When I have the opportunity to speak at Accepted Student Day events, I begin with the following statement: We succeed in community and fail in isolation. This concept has not been one that I've always embraced--which is a nice way of saying that I have not always been successful. I was a terrible student in high school, in large part because I cared more about my role on the football and baseball teams (my communities) than I did my academics. During my first two years of college, I cared more about football and surfing (once again, my communities) than I did academics. I was successful in my football/baseball/surfing endeavors--just not my academic endeavors. And I was okay with that.
Then, my junior year of college, I transferred to Whitworth College, and I found a community in the English Department. How did I find this community? Because a professor, Dr. Lewis Archer, invited me in. He asked me to speak up in classroom discussions. He took me out to lunch to pick my brain as to my interpretations of 20th century American literature. He smiled whenever I walked into his office during his office hours. And because Lew Archer made me feel included, I then extended my social network to include other students who majored in English. As a result, I finally began to define myself as an academic.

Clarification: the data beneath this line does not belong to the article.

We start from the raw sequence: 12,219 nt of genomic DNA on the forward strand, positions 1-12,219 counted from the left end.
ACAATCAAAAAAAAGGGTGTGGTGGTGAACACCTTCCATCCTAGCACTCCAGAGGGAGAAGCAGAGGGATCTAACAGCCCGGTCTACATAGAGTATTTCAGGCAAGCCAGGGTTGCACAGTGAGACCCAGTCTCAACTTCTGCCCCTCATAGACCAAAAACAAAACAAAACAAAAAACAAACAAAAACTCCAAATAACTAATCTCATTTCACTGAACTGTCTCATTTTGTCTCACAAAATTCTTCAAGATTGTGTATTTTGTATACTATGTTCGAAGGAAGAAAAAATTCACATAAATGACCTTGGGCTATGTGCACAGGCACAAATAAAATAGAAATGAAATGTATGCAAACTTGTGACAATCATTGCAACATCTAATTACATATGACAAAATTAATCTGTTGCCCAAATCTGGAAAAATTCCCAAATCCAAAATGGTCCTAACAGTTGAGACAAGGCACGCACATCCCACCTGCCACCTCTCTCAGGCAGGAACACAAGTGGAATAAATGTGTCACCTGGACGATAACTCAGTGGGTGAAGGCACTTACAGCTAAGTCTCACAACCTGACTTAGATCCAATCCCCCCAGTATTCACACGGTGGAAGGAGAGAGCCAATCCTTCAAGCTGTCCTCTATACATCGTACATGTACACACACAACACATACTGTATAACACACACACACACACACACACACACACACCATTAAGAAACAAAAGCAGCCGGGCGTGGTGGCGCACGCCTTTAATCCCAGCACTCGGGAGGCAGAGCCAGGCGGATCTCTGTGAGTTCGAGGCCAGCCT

And that's when I began to be academically successful. I understood the value of academic community; it's just that I didn't every think I was smart enough to be good at it. So I would always study alone, because I didn't care enough to study with other people. Sure, I learned how to surf with my surfing buddies, just like I learned how to play football by being a member of the team. But academics is different: you have to go out and find the team. It doesn't always come to you.
As Dean of Students, I want to help foster a community that invites our students to all aspects of MSOE. The students must have the community they need to be successful. And it must be an easy community to access: one that understands the needs of the students and meets those need in such a way that each student is the center of the paradigm.
I just want to do what Lew did: create community.
Note: In researching this blog entry, I ran across an obituary for Lew. I'm sad to find out that he's no longer physically with us, though his sensibility is always going to be a part of me.